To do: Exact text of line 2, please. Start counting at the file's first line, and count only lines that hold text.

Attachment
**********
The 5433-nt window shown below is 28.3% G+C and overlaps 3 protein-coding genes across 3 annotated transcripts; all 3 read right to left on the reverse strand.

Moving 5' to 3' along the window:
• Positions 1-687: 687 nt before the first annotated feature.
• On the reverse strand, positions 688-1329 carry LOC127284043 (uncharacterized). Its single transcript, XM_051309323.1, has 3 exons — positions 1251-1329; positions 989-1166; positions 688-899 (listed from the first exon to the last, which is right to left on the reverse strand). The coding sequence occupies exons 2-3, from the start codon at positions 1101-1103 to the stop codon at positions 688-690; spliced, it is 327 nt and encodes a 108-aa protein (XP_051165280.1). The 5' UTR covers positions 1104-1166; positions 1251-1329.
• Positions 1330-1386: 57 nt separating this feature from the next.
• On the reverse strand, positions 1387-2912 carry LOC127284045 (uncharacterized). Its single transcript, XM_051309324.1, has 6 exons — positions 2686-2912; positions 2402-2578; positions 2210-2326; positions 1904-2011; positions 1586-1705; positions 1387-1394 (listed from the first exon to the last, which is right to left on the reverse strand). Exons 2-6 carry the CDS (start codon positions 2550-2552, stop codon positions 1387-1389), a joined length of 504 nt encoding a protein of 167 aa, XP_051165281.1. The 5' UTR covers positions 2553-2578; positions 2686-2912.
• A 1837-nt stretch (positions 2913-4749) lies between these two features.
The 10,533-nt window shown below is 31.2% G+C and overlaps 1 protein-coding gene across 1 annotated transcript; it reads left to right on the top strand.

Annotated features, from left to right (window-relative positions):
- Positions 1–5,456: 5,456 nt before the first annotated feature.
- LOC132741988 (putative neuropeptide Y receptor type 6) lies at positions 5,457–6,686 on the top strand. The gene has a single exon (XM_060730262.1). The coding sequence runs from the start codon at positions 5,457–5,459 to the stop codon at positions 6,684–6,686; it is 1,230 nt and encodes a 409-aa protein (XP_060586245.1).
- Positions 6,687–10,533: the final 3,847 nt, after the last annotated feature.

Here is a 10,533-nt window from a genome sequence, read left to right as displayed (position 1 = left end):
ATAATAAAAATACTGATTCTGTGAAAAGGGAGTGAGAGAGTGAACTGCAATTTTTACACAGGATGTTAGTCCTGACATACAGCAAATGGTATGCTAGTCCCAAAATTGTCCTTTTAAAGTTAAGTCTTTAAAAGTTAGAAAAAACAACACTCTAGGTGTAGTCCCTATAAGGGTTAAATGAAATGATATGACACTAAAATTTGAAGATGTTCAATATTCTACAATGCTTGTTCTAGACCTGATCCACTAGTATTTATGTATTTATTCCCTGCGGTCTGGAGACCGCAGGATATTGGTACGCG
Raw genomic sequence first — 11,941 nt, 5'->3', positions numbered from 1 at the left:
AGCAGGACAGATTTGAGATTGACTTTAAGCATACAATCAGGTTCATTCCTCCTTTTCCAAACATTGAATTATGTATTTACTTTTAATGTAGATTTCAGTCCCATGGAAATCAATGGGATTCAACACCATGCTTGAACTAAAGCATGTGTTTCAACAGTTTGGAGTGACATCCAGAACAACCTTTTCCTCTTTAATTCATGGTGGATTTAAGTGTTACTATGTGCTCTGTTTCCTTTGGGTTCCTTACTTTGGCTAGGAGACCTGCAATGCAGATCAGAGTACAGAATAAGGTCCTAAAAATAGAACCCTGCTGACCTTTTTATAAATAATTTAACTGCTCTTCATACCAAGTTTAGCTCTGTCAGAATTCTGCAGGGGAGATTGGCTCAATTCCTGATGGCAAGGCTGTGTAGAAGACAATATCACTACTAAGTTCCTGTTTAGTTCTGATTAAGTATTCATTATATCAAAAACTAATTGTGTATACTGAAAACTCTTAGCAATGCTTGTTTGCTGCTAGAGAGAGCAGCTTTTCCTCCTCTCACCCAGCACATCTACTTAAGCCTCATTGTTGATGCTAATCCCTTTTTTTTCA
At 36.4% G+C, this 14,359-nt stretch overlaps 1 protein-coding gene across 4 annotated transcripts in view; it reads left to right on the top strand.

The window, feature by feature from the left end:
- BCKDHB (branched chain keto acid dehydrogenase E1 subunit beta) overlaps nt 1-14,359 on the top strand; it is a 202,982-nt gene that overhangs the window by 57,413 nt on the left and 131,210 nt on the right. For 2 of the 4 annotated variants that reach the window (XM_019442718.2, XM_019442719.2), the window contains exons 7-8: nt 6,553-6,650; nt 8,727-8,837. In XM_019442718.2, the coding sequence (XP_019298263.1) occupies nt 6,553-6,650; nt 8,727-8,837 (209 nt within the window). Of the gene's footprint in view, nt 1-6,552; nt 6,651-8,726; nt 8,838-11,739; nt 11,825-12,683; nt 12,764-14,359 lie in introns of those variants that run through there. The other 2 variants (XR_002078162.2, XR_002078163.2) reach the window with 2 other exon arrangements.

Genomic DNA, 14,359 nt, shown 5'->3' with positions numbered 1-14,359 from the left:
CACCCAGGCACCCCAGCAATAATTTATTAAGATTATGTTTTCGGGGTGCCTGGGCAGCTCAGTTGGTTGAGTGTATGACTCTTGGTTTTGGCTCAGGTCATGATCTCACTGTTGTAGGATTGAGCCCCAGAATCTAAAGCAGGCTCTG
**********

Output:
Moving 5' to 3' along the window: